Rent to Own Could Be the Answer for Buyers and Sellers
December 14th, 2010
December 14th, 2010
Reports are out that the economy is improving, and some have even stated that the recession is officially over. Most also agree that it's going to be a long recovery in the real estate market. Therefore, I have shared with you alternatives to traditional mortgages. During the past few weeks you've learned about Seller Carry Back, Land Contracts and Short Sales.
Another option that might help you purchase or sell a home during the economic recovery is Rent to Own (or Lease to Own). If you've purchased your new house, but can't sell the "old" one, you might want to consider this alternative. Paying two mortgage payments can be difficult at best. Another scenario that could encourage a Rent to Own transaction is when you have a serious prospect who just can't come up with the required down payment.
Quite simply, the renter pays an established amount each month to live in the house (just like renting). The difference is, a portion of each monthly payment is applied toward a down payment and the rest is income for the seller. At the end of a pre-determined period, the renter has the option to purchase the house. The money paid as part of the rent is applied to the down payment.
This benefits the buyer/renter by being able to purchase the home they want, while being given the time to accumulate the down payment. The term of the agreement also gives a trial period in the house before buying. This allows for the opportunity to "try it out" to see if there are any major expenses that will be required.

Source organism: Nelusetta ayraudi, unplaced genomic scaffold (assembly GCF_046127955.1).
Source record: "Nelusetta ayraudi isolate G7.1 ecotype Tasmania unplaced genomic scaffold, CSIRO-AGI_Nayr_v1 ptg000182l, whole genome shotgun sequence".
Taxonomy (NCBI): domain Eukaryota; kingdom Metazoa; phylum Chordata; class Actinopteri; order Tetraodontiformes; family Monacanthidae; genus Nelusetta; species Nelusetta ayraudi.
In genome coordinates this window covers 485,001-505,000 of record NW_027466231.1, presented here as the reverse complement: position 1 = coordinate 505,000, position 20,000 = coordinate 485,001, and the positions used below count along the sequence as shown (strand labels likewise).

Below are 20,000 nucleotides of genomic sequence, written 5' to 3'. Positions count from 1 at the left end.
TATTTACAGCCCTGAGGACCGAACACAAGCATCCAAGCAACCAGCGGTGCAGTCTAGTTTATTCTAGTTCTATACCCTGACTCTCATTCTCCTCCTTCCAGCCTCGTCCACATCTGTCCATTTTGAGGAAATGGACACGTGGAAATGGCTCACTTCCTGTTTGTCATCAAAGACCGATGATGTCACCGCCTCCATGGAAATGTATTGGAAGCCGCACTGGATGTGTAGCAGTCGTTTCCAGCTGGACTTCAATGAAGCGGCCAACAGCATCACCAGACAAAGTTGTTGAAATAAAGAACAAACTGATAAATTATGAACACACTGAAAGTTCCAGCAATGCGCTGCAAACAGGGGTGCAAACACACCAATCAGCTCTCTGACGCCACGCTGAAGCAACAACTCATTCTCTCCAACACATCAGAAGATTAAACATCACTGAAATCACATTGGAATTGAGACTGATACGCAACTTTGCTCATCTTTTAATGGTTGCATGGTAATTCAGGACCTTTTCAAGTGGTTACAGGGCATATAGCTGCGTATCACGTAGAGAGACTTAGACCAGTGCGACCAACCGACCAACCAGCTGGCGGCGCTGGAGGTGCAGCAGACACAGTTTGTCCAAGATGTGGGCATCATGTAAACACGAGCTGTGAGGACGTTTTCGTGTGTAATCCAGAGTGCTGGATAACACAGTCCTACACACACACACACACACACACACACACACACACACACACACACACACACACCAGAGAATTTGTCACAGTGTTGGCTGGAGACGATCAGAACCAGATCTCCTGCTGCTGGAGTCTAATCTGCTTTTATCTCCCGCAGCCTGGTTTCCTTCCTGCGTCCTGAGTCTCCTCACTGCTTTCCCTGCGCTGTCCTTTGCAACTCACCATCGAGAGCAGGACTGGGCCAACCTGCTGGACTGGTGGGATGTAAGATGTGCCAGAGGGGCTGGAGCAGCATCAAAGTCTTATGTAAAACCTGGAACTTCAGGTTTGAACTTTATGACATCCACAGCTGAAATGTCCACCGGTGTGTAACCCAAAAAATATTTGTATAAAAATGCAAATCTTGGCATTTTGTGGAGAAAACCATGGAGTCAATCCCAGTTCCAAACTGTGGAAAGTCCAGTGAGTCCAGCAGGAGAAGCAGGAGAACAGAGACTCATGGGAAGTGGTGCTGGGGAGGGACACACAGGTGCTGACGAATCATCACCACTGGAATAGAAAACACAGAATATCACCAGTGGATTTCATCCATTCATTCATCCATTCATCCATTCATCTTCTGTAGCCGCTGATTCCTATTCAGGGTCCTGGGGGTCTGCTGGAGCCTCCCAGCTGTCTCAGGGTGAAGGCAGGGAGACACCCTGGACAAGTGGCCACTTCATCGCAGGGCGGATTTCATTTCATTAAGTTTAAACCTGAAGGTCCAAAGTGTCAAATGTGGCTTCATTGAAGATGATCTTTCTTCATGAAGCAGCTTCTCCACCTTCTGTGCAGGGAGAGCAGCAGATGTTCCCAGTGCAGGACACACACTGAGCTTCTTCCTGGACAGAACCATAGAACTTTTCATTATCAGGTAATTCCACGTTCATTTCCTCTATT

Conversely, during this agreement period, the buyer is responsible for all repairs and maintenance as though they had already purchased the house. On the financial side, a normal contract requires the buyer to pay an option fee at the beginning of the agreement, plus a penalty fee if late on the rent payment(s).
This Rent to Own option can lessen the risk to the owner, a great benefit. When compared to "just renting it," the buyer normally takes much better care of the house because it is, in essence, his. If the renter does break the contract, the seller retains the option fee and the rent he has received as income.
Two major chances the seller takes are 1) if the buyer backs out, the selling or renting process begins all over again and 2) a buyer with the ability to purchase cannot buy the house because of the current agreement with the renter/buyer.
Though all transactions have an element of risk, these options can be the answer for a number of buyers and sellers. As I always suggest, discuss all options with a professional mortgage broker before making a decision. You might just find you have more than one alternative.
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